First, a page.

EU Council adopts directive on mandatory disclosure rules for intermediaries


In brief

On 25 May 2018, the ECOFIN Council adopted a Council Directive to introduce mandatory reporting obligations for intermediaries and taxpayers in relation to cross-border arrangements considered to be potential tax-planning arrangements. EU Member States will automatically exchange such information every quarter.

Romania has until 31 December 2019 to implement such rules in its domestic legislation, but given the inclusion of a retroactive clause, in practice it has to apply these provisions as of 25 June 2018.


In detail

This is actually the sixth amendment of Directive 2011/16/EU on administrative cooperation in the field of taxation. As part of this Directive, there is ongoing automatic exchange of information between EU tax authorities on financial accounts held by non-residents, advance cross-border tax rulings and country-by-country reporting.

What is the purpose of these new rules?

The main purpose is to strengthen tax transparency and the fight against aggressive tax planning.

What triggers a reporting obligation?

The new rules apply only to cross-border arrangements. An arrangement is reportable if it satisfies at least one of the specified criteria (i.e. so called “hallmarks”). Such hallmarks include:

  • accelerating the use of losses;
  • circular / offsetting /cancelling transactions;
  • deductible payments to states with no / almost zero corporation tax or non-cooperative states;
  • deductible payments to a recipient that receives a preferential tax regime or a full exemption for the payment;
  • use of jurisdictions with inadequate or weak anti-money laundering rules, including those which help to conceal beneficial ownership information;
  • the transfer of financial accounts or assets or the use of jurisdictions that are not bound by the automatic exchange of information with the state of the taxpayer.

We note that the hallmarks list is very broad and could give rise to a number of disclosures.

Who needs to disclose?

The reporting obligation may fall on either:

  • a qualifying intermediary – any person that designs, markets, organises or makes available for implementation or manages the implementation of a reportable cross-border transaction or those who provide aid, assistance or advice in relation to such arrangements. According to the EU Commission press release, intermediaries could be firms or individuals, such as tax advisors, accountants or lawyers.
  • the taxpayer – in cases where the intermediary is entitled to legal professional privilege or a qualifying intermediary is absent (including wholly ‘in-house’ schemes). In the first case, the intermediary still has to notify the taxpayer of this obligation.

When should information be disclosed?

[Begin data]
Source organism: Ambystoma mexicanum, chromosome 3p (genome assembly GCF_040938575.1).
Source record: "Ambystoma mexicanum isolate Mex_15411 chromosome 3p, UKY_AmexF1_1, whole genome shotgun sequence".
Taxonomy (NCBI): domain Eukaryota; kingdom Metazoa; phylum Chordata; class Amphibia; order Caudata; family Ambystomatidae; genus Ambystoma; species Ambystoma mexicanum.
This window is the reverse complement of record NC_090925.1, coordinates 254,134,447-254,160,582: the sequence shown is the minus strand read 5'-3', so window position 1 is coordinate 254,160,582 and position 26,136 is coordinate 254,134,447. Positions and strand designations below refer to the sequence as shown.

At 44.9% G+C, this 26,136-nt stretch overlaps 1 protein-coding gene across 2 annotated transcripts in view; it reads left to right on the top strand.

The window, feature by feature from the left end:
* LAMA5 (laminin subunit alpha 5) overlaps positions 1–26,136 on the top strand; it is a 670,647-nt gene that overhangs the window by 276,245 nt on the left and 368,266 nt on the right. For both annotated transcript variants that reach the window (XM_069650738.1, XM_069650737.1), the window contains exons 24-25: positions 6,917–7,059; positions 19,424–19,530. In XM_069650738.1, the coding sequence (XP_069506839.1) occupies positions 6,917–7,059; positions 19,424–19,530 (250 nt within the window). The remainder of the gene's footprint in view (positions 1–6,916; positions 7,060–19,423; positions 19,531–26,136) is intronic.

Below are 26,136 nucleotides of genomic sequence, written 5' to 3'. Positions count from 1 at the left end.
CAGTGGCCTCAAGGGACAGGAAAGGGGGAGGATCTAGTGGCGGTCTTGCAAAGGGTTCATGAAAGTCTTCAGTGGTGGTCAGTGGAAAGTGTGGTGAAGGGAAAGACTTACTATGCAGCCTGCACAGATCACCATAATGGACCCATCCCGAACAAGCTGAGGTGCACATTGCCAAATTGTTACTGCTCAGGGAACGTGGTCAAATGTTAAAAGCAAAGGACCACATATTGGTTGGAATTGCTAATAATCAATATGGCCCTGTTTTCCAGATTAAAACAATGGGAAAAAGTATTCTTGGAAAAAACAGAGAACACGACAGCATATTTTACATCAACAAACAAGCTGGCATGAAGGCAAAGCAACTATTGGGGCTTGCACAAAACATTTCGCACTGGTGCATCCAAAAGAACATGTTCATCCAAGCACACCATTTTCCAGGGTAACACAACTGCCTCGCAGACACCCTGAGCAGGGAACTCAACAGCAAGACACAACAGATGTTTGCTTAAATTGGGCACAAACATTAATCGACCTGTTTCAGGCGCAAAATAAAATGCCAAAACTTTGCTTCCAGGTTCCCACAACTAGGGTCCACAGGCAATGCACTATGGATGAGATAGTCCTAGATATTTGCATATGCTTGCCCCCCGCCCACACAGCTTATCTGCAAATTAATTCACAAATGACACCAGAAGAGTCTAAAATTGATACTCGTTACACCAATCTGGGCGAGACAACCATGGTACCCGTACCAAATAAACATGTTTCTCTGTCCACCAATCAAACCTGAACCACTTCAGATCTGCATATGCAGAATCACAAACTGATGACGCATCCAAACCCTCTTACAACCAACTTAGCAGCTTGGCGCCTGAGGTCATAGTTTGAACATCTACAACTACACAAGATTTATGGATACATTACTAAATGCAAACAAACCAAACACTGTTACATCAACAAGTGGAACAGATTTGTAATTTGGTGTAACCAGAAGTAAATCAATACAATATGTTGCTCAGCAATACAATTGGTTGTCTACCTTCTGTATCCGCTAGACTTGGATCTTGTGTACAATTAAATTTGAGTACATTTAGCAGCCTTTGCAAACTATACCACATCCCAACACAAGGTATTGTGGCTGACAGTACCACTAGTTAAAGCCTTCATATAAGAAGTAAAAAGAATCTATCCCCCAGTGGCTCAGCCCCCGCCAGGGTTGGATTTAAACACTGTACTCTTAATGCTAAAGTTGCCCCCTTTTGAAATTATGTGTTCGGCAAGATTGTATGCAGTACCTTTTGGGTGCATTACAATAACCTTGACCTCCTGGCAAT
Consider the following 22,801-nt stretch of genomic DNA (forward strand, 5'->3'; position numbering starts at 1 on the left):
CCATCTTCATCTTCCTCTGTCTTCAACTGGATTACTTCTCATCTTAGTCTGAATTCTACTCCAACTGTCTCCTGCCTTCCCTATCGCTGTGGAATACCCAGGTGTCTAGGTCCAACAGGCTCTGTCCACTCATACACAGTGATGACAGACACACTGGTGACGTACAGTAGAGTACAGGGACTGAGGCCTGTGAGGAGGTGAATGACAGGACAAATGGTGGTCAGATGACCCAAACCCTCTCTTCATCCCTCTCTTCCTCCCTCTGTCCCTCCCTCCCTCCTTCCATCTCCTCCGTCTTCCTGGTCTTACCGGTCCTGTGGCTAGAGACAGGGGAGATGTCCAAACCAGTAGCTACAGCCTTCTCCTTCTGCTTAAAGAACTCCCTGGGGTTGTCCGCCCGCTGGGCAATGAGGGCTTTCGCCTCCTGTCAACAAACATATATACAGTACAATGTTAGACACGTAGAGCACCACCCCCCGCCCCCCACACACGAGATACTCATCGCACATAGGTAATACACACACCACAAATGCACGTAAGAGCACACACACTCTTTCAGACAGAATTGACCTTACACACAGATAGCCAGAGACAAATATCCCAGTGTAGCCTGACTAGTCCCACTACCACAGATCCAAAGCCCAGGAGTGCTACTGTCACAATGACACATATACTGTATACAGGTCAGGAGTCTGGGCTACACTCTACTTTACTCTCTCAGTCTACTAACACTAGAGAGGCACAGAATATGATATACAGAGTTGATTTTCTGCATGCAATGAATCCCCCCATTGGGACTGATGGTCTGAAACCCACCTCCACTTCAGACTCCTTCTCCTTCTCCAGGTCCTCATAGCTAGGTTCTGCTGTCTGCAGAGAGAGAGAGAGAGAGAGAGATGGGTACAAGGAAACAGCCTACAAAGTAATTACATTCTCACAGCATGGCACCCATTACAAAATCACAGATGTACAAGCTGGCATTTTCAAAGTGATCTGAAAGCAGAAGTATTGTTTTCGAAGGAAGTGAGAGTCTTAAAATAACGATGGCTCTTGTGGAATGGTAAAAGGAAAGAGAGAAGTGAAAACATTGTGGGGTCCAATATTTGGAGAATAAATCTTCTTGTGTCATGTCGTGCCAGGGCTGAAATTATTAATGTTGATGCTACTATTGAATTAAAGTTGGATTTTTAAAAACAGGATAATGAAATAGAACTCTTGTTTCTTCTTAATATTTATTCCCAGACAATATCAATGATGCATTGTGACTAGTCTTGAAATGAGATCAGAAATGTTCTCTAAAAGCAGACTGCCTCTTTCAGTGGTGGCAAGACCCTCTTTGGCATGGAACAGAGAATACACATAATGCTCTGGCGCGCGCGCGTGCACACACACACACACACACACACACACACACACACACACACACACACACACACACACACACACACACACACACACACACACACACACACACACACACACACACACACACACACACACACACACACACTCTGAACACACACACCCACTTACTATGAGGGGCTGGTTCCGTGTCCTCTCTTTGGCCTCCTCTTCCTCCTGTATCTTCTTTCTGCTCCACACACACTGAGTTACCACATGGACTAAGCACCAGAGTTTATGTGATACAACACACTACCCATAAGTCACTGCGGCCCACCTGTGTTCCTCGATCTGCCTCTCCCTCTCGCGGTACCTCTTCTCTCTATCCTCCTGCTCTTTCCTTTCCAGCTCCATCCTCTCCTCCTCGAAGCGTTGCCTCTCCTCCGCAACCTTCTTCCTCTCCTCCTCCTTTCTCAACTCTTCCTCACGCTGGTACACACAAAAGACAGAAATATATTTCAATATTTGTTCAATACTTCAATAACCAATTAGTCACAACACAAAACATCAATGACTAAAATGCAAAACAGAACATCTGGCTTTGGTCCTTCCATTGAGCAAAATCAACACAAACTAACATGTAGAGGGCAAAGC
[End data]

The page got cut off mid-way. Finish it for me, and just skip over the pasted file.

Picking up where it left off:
The information should be disclosed within 30 days, starting on the day after the arrangement is available or is ready for implementation to the taxpayer or when the first step of such arrangement has been implemented.

In addition, taxpayers have to file information about their use of reportable arrangements in each of the years for which the arrangement is used. The reporting obligations start on 1 July 2020, while the first automatic exchange of information among Member States would take place by 31 October 2020.

In addition, there is also a retroactive application of these new rules. Specifically, arrangements for which the first step was implemented between 25 June 2018 and 1 July 2020 are also reportable. This information has to be filed by 31 August 2020.

What needs to be disclosed and exchanged?

Member States would have to exchange information automatically each quarter, via a central database set up and hosted by the European Commission.

Member States should exchange information including, but not limited to: intermediaries’ and taxpayers’ identification elements, details of the hallmarks, a summary of the content of the reportable arrangement including the transaction value, the date on which the first step in the implementation of a reportable arrangement was or will be taken.


Each Member State would have to lay down its own penalties for failure to comply with these reporting obligations.

Consequences for business

Companies will need to consider the extent to which their in-house activities would be reportable directly. A business would need systems to identify, capture and report transactions, as well as the knowledge of people in both operations and functions to observe the rules in carrying out daily business, as well as larger project planning.

Source: auto&utm_medium=email&utm_campaign=Corporate+tax+avoidance%3a+Transparency+rules+adopt ed+for+tax+intermediaries

The takeaway

In outline, Romania has until 31 December 2019 to introduce new rules that require relevant taxpayers and intermediaries to disclose certain reportable transactions to the tax authorities within a 30-day period. Member States would then have to exchange such information automatically on a quarterly basis. Reportable arrangements starting between 25 June 2018 and 1 July 2020 will also have to be disclosed to the tax authorities.

Contact us

Ionut Simion

Ionut Simion

Country Managing Partner, Romania

Daniel Anghel

Daniel Anghel

Partner, Tax and Legal Services Leader, Romania

Diana Coroaba

Diana Coroaba

Partner, Tax Services, Romania

Ionut Sas

Ionut Sas

Partner, Tax Services, Romania

Follow us